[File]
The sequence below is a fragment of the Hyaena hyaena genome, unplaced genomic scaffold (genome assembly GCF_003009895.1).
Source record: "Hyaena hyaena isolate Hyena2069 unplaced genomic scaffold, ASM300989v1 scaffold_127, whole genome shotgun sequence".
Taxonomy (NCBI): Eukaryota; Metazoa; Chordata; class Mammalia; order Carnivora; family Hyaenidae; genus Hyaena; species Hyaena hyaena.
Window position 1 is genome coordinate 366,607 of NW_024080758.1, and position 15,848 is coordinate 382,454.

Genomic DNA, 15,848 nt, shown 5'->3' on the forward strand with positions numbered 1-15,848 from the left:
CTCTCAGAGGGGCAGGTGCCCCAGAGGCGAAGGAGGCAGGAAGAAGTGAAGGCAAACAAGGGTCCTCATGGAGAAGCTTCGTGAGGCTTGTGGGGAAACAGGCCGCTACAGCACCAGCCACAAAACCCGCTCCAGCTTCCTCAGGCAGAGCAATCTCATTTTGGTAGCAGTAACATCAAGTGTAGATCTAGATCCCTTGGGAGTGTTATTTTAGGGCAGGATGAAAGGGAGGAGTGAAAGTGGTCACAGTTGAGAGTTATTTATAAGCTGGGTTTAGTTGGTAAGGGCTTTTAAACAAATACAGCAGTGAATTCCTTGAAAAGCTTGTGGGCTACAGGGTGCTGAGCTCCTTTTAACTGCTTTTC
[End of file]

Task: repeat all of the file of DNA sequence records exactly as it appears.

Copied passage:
The sequence below is a fragment of the Hyaena hyaena genome, unplaced genomic scaffold (genome assembly GCF_003009895.1).
Source record: "Hyaena hyaena isolate Hyena2069 unplaced genomic scaffold, ASM300989v1 scaffold_127, whole genome shotgun sequence".
Taxonomy (NCBI): Eukaryota; Metazoa; Chordata; class Mammalia; order Carnivora; family Hyaenidae; genus Hyaena; species Hyaena hyaena.
Window position 1 is genome coordinate 366,607 of NW_024080758.1, and position 15,848 is coordinate 382,454.

Genomic DNA, 15,848 nt, shown 5'->3' on the forward strand with positions numbered 1-15,848 from the left:
CTCTCAGAGGGGCAGGTGCCCCAGAGGCGAAGGAGGCAGGAAGAAGTGAAGGCAAACAAGGGTCCTCATGGAGAAGCTTCGTGAGGCTTGTGGGGAAACAGGCCGCTACAGCACCAGCCACAAAACCCGCTCCAGCTTCCTCAGGCAGAGCAATCTCATTTTGGTAGCAGTAACATCAAGTGTAGATCTAGATCCCTTGGGAGTGTTATTTTAGGGCAGGATGAAAGGGAGGAGTGAAAGTGGTCACAGTTGAGAGTTATTTATAAGCTGGGTTTAGTTGGTAAGGGCTTTTAAACAAATACAGCAGTGAATTCCTTGAAAAGCTTGTGGGCTACAGGGTGCTGAGCTCCTTTTAACTGCTTTTC